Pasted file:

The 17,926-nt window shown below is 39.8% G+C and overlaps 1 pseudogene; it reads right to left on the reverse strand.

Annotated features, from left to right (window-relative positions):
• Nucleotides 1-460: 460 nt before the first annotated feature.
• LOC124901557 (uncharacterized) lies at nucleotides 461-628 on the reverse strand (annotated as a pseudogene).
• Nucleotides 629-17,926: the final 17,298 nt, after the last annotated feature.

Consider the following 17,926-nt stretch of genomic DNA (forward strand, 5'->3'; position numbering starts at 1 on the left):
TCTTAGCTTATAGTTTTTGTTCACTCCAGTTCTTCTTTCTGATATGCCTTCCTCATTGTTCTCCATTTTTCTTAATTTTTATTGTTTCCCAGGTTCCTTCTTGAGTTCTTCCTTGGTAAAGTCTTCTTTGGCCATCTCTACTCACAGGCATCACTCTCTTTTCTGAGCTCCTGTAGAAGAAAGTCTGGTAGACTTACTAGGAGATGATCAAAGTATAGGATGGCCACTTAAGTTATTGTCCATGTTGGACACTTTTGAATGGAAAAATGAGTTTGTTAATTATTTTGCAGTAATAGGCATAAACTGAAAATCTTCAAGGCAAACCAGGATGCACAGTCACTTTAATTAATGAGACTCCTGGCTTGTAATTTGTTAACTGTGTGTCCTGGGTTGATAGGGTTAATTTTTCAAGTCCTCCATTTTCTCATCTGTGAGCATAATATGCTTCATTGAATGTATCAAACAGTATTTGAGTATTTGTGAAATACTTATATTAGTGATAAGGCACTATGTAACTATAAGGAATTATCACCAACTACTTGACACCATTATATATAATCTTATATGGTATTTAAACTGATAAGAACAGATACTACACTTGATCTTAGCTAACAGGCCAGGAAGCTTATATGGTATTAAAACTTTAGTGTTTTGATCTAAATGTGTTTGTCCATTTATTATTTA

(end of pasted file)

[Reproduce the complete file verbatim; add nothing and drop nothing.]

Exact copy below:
The 17,926-nt window shown below is 39.8% G+C and overlaps 1 pseudogene; it reads right to left on the reverse strand.

Annotated features, from left to right (window-relative positions):
• Nucleotides 1-460: 460 nt before the first annotated feature.
• LOC124901557 (uncharacterized) lies at nucleotides 461-628 on the reverse strand (annotated as a pseudogene).
• Nucleotides 629-17,926: the final 17,298 nt, after the last annotated feature.

Consider the following 17,926-nt stretch of genomic DNA (forward strand, 5'->3'; position numbering starts at 1 on the left):
TCTTAGCTTATAGTTTTTGTTCACTCCAGTTCTTCTTTCTGATATGCCTTCCTCATTGTTCTCCATTTTTCTTAATTTTTATTGTTTCCCAGGTTCCTTCTTGAGTTCTTCCTTGGTAAAGTCTTCTTTGGCCATCTCTACTCACAGGCATCACTCTCTTTTCTGAGCTCCTGTAGAAGAAAGTCTGGTAGACTTACTAGGAGATGATCAAAGTATAGGATGGCCACTTAAGTTATTGTCCATGTTGGACACTTTTGAATGGAAAAATGAGTTTGTTAATTATTTTGCAGTAATAGGCATAAACTGAAAATCTTCAAGGCAAACCAGGATGCACAGTCACTTTAATTAATGAGACTCCTGGCTTGTAATTTGTTAACTGTGTGTCCTGGGTTGATAGGGTTAATTTTTCAAGTCCTCCATTTTCTCATCTGTGAGCATAATATGCTTCATTGAATGTATCAAACAGTATTTGAGTATTTGTGAAATACTTATATTAGTGATAAGGCACTATGTAACTATAAGGAATTATCACCAACTACTTGACACCATTATATATAATCTTATATGGTATTTAAACTGATAAGAACAGATACTACACTTGATCTTAGCTAACAGGCCAGGAAGCTTATATGGTATTAAAACTTTAGTGTTTTGATCTAAATGTGTTTGTCCATTTATTATTTA